One of the hardest cuisines to find a decent version of in LA is Cajun. Having had a job which required me to roam around the entire state of Louisiana for two years in the early '90s, I developed a deep love and respect for Cajun food. Not the refined creole dishes of New Orleans, but the rustic, fried seafood, jambalaya and gumbo of the Cajun country. The object of my deepest affection back then was the fried crawfish po boy, but given that mud bugs just don't make it out of Louisiana all to often, the best you can hope for west of Houston is a half way decent fried oyster po boy.
In the best version of this delicacy, the oysters are fresh and plump, flash fried and slapped on a bun with lettuce, tomato and mayo. Then, you add hot sauce to taste, which for me, means enough to saturate the bread and blend with the mayo, turning it the color of Russian dressing.
For a few years after moving to LA, I relied on the fried oyster po boy at the Venice Boulevard Uncle Darrow's shack for my fix. Unfortunately, that location closed years ago, and while there is another Uncle Darrow's in Marina Del Rey, I simply never make it out to Marina Del Rey.
On my recent LA gelato tour, (http://chowhound.chow.com/topics/658808 ) I found myself hanging out in Altadena to sample the wondrous Bulgarini Gelato and needing someplace to eat after knocking down some goat milk gelato or olive oil yogurt. I didn't find a lot of options in Altadena, but just over the Pasadena border is Big Mama's Rib Shack.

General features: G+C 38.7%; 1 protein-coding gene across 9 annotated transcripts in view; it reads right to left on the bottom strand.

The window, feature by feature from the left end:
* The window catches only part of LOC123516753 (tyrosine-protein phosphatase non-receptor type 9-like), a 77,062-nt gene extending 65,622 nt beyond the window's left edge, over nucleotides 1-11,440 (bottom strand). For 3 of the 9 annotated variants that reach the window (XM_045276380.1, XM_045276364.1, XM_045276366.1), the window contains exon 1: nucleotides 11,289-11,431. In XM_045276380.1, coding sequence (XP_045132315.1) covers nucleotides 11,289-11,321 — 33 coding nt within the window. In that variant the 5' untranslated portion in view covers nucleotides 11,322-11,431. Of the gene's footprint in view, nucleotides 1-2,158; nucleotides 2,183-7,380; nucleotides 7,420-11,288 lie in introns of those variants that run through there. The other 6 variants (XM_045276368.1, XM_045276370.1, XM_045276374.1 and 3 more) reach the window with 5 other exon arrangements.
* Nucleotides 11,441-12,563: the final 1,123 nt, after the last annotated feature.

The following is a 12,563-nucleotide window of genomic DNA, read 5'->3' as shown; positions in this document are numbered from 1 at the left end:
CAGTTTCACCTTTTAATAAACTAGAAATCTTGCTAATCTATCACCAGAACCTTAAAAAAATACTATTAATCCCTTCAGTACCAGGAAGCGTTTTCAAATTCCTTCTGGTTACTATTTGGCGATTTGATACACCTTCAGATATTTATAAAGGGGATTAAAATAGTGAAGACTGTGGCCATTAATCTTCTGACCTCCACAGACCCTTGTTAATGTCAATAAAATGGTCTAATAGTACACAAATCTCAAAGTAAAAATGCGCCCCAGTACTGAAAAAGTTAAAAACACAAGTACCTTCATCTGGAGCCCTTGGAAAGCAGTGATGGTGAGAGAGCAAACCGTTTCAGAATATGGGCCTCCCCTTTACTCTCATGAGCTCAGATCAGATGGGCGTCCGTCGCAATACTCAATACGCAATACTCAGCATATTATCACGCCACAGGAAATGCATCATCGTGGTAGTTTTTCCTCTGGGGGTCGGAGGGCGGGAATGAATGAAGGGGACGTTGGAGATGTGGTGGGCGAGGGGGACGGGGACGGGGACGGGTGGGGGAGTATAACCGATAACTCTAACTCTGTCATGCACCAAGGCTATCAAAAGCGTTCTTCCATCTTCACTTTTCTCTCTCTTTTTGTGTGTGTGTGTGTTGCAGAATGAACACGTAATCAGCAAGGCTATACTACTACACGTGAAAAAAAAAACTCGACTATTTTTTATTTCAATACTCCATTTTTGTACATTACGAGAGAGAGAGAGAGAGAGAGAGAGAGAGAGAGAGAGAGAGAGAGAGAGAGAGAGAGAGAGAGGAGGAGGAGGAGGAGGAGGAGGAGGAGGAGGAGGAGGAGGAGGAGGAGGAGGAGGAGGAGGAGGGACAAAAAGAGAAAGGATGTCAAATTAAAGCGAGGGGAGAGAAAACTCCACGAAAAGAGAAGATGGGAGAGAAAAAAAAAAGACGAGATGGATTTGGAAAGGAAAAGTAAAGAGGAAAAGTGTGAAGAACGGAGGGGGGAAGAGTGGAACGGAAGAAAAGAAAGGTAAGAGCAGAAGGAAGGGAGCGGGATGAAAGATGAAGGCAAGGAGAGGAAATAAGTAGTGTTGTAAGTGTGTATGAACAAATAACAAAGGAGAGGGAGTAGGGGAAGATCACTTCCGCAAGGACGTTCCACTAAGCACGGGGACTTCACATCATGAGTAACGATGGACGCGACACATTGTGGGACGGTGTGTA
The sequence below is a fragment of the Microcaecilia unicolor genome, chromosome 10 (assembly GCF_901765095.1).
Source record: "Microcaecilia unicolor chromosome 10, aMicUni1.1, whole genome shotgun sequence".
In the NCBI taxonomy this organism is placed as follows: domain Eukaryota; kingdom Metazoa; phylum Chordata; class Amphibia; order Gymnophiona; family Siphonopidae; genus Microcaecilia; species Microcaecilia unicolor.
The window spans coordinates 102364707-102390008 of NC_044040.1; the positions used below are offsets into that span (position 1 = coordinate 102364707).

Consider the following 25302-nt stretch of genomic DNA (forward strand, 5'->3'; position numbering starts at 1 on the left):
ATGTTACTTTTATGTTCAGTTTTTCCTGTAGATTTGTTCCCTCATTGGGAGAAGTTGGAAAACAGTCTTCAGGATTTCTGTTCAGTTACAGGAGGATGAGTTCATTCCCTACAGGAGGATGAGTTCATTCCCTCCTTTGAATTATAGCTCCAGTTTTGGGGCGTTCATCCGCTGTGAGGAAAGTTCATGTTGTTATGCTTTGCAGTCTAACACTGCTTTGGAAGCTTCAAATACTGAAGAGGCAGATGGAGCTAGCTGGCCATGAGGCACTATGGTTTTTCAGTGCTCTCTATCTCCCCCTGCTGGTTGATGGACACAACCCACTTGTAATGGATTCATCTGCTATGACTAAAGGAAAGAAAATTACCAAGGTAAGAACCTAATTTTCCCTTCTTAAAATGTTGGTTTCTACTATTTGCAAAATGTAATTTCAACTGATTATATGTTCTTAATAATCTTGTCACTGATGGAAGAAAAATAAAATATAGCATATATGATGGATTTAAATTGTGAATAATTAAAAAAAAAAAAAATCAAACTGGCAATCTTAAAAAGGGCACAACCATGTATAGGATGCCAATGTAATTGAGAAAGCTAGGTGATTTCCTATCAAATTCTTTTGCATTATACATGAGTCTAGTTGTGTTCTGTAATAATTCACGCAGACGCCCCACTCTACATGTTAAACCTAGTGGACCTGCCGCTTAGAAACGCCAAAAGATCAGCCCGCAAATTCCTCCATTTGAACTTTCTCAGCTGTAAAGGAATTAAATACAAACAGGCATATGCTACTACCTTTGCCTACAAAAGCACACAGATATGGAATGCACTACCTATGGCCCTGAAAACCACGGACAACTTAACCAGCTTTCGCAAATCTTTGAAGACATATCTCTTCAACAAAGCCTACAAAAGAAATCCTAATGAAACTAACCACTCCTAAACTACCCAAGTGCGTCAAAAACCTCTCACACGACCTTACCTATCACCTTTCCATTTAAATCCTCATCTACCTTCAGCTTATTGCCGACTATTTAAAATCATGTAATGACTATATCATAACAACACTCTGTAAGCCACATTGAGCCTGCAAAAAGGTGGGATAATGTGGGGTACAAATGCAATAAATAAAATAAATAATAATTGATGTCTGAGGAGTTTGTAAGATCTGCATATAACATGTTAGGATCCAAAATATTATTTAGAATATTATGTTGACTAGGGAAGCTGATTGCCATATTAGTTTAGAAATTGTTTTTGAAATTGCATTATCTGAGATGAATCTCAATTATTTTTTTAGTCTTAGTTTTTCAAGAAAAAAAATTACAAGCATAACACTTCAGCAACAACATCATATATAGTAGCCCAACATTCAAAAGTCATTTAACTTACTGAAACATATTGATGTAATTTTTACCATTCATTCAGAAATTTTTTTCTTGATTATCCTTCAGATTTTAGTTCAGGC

Big Mama's is not an impressive looking place. More of a lounge than a shack, it has the feel of a run down night club. A massive TV greets customers at the front of the restaurant, and the place is divided in half with two separate decors. The left half of the room has some stylish touches, tables and a bar, but the right side features worn out booths with ripped fabric and a carpet in need of a serious cleaning.
As the name indicates, Big Mama's is a barbecue joint and the menu tends to emphasize the barbecue options. But when I scanned the menu, my eyes landed immediately on another section, tucked away on the side: Jambalaya, file gumbo, fried seafood, and a whole list of po boys...Louisiana food. One of my rules of life is that if an oyster po boy appears on a menu, I will order it, although in California, usually it will disappoint.
The Big Mama's po boy was an unassuming creature. A smaller version than is typical, featuring just two large oysters, but biting into that po boy was one of those moments in life you treasure, when you realize that you have found something truly and unexpectedly wonderful. The first bite revealed a crisp, nicely spiced cornmeal crust encasing a beautifully cooked, huge, juicy oyster within. It included the typical lettuce and tomato, though with a bit of onion and mustard as well. I grabbed the hot sauce, splashed some on to make that perfect bite and sat back, dreaming of shacks on the bayou, the decks of which I used to lounge on eating something like this. It was one of those flavors that takes you back. I was so happy that I came close to ordering a second one right on top of the first, but I try not to overindulge in such ways as I slip into middle age.
The hush puppies were good, but nothing else we ordered was worth noting. Despite the fact that Big Mama's bills itself as a rib shack, the ribs were unexciting and the catfish had that musty, dirty taste they get when they aren't prepared quite right or aren't the best quality to begin with, but none of that mattered. For now, I've found the best LA oyster po boy that I've had in years and within just a few miles of one of the best gelato shops anywhere. This was my definition of a find, and a balanced meal to boot.